CDC Report Finds Spread of AIDS Epidemic Increasingly Tied to Drug Addiction, Prompts Examination of Current AIDS Prevention Policies
An unpublished report by the Centers for Disease Control and Prevention (CDC) finds that drug addicts are becoming the population hardest hit by AIDS (Gina Kolata, "New Picture of Who Will Get AIDS is Crammed With Addicts," New York Times, Feb. 28, 1995, p. C3).
The study finds that three-quarters of new infections of HIV reported in 1994 were among addicts. Of those diagnosed with AIDS in 1994, half of the infections were tied to the sharing of needles, a quarter were found in gay men, and a quarter are people who got HIV through heterosexual contact. The growing numbers of drug addicts who are becoming infected is not limited to intravenous drug users, but is spreading to crack users and women who have sex with men who inject drugs.
Dr. Scott Holmberg, the author of the study, said that 70 to 80 percent of those that became infected through heterosexual contact are women who had sex with men who inject drugs. Holmberg said that these women often got HIV when they were on "crack binges" or involved in trading sex for drugs. He estimates that half of the women infected through heterosexual transmission are crack addicts.
AIDS activists and experts responded by calling for a re-evaluation of drug treatment and prevention policies and priorities. Dr. Stan Vermund, chairman of the department of epidemiology at the University of Alabama at Birmingham, said that in order to fight AIDS, the problem of drug abuse must be addressed. "We have to have the political will to make investments in drug treatment and drug control," he said. "If we are hostile to drug treatment and job creation, then the epidemic will rage."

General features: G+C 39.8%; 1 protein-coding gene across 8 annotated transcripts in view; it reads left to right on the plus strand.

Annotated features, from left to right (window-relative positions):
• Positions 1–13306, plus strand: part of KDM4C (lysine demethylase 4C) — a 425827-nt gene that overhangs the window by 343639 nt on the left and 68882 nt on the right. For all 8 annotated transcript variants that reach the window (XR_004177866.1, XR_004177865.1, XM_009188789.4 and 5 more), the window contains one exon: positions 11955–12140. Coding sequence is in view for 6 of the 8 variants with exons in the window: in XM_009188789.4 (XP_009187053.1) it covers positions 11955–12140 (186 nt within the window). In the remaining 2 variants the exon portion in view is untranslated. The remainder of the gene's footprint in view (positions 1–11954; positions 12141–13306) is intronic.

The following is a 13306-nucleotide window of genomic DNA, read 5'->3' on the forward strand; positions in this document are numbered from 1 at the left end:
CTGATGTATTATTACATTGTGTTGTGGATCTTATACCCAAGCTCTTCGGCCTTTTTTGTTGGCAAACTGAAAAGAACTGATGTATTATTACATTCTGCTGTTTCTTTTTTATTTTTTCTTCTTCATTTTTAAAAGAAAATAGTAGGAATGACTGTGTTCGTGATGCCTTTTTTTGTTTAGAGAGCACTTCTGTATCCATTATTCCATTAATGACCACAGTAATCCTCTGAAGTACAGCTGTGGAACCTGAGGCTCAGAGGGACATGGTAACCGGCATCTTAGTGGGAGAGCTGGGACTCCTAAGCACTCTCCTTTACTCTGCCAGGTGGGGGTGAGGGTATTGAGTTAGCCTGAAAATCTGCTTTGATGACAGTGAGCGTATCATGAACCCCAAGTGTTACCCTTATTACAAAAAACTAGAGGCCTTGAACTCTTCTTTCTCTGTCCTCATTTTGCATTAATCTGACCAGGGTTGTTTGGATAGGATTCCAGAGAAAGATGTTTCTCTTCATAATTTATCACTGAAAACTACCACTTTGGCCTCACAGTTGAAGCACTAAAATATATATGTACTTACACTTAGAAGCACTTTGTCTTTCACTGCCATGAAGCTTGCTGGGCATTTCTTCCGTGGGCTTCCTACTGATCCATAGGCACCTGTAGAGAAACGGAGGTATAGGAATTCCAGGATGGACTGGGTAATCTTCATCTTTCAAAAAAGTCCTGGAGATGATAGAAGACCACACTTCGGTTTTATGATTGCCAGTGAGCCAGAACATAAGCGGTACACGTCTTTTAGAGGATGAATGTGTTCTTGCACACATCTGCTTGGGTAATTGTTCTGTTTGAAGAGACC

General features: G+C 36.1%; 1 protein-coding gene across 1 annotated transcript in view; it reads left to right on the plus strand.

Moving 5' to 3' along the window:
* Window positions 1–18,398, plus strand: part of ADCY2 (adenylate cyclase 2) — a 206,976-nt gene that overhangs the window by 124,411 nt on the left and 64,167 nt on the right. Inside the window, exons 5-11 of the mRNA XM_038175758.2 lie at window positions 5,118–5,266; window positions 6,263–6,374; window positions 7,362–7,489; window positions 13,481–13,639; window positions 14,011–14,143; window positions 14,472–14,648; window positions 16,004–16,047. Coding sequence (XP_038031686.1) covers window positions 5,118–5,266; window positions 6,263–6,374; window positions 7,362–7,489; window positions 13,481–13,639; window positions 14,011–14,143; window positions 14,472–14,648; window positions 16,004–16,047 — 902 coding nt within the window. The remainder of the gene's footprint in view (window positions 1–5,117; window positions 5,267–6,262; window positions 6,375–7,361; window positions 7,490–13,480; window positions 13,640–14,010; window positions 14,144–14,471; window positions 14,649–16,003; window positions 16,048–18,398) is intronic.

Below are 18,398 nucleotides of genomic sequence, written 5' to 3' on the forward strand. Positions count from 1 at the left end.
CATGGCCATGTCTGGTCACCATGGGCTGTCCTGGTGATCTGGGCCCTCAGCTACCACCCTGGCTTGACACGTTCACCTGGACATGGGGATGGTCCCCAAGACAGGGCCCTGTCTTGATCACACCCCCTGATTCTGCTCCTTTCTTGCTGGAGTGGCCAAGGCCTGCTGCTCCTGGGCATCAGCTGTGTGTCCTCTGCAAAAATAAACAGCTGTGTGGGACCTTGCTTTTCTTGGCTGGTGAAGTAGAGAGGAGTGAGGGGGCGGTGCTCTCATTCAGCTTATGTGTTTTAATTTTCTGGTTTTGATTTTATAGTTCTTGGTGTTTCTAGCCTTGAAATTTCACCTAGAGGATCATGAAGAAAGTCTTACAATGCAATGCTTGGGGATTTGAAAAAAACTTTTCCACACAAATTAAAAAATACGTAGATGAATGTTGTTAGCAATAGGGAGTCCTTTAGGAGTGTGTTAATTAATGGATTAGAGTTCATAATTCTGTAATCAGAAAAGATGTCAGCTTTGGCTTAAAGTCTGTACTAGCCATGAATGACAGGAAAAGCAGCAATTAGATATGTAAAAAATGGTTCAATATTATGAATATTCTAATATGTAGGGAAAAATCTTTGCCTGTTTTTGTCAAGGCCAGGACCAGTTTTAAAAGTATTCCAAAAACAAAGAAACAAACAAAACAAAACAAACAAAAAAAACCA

Dr. Don C. Des Jarlais, an AIDS researcher from Beth Israel Medical Center in New York, said that the changing demographics of who gets AIDS might cause public opinion to turn against funding for AIDS research. Nevertheless, such information is necessary. "You're never going to have a good public policy and stop an epidemic if you base your policy on misinformation or wrong information," he said. "You have to know where the disease is occurring and how to go after it." [See the Feb. 1995 issue of NewsBriefs for a guest column by Dr. Des Jarlais, "Harm Reduction -- A Framework for Incorporating Science Into Drug Policy."]
Dr. Mindy Thompson Fullilove, associate professor of clinical psychiatry and public health at Columbia University said that the new data might cause non-addicts to think that they cannot get HIV, especially those in rural areas. "There is no magic ring around the inner city," she said.